Penn Engineers Devise Easier Way of Sneaking Antibodies into Cells

Getting a complex protein like an antibody through the membrane of a cell without damaging either is a long-standing challenge in the life sciences. Penn Engineers have found a plug-and-play solution that makes antibodies compatible with the delivery vehicles commonly used to ferry nucleic acids across that barrier.

For almost any conceivable protein, corresponding antibodies can be developed to block it from binding or changing shape, which ultimately prevents it from carrying out its normal function. As such, scientists have looked to antibodies as a way of shutting down proteins inside cells for decades, but there is still no consistent way to get them past the cell membrane in meaningful numbers.

Now, Penn Engineering researchers have figured out a way for antibodies to hitch a ride with transfection agents, positively charged bubbles of fat that biologists routinely use to transport DNA and RNA into cells. These delivery vehicles only accept cargo with a highly negative charge, a quality that nucleic acids have but antibodies lack. By designing a negatively charged amino acid chain that can be attached to any antibody without disrupting its function, they have made antibodies broadly compatible with common transfection agents.

Beyond the technique’s usefulness towards studying intracellular dynamics, the researchers conducted functional experiments with antibodies that highlight the technique’s potential for therapeutic applications. One antibody blocked a protein that decreases the efficacy of certain drugs by prematurely ejecting them from cells. Another blocked a protein involved in the transcription process, which could be an even more fundamental way of knocking out proteins with unwanted effects.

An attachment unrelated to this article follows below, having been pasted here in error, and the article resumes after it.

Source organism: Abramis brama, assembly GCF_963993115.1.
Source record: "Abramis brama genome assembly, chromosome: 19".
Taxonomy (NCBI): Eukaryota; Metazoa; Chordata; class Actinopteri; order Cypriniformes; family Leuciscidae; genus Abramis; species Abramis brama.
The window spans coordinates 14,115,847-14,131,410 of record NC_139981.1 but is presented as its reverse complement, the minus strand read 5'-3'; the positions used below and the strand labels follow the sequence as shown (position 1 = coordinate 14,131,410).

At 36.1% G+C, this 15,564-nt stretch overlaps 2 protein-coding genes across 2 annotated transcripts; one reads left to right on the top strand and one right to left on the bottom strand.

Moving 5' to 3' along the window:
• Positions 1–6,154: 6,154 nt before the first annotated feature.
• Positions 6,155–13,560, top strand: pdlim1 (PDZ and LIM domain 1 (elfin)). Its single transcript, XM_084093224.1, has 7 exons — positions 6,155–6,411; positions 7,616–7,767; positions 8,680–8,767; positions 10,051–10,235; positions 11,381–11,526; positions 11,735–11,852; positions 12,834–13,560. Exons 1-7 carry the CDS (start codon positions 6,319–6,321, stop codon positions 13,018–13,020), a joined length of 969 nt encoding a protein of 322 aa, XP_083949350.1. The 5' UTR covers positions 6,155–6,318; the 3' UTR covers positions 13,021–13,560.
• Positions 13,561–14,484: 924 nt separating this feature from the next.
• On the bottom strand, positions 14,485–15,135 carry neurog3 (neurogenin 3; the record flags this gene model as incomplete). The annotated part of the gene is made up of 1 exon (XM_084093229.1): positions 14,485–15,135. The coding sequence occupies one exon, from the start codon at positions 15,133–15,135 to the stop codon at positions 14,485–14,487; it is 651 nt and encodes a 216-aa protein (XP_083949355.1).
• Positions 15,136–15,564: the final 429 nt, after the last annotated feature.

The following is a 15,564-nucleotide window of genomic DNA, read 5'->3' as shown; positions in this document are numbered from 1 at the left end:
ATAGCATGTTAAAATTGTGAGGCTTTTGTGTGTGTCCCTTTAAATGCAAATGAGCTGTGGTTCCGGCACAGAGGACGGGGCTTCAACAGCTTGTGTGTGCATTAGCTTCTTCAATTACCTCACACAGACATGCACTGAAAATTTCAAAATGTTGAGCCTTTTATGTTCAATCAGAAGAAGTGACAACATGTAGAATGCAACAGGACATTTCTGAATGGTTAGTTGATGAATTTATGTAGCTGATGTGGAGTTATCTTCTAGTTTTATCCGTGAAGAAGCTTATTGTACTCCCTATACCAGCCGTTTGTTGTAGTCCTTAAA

Andrew Tsourkas and Hejia Henry Wang

The study, published in the Proceedings of the National Academy of Sciences, was conducted by Andrew Tsourkas, professor in the Department of Bioengineering, and Hejia Henry Wang, a graduate student in his lab.

Read the full story at the Penn Engineering Medium Blog. Media contact Evan Lerner.

Penn Engineers Solve the Paradox of Why Tissue Gets Stiffer When Compressed

The researchers’ experiments involved making synthetic tissues with artificial “cells.” The fibrin network that surrounds these beads pull on them when compressed; by changing the number of beads in their experimental tissues, the researchers could suss out how cell-fiber interplay contributes to the tissue’s overall properties.

Tissue gets stiffer when it’s compressed. That property can become even more pronounced with injury or disease, which is why doctors palpate tissue as part of a diagnosis, such as when they check for lumps in a cancer screening. That stiffening response is a long-standing biomedical paradox, however: tissue consists of cells within a complex network of fibers, and common sense dictates that when you push the ends of a string together, it loosens tension, rather than increasing it.

Now, in a study published in Nature, University of Pennsylvania’s School of Engineering and Applied Science researchers have solved this mystery by better understanding the mechanical interplay between that fiber network and the cells it contains.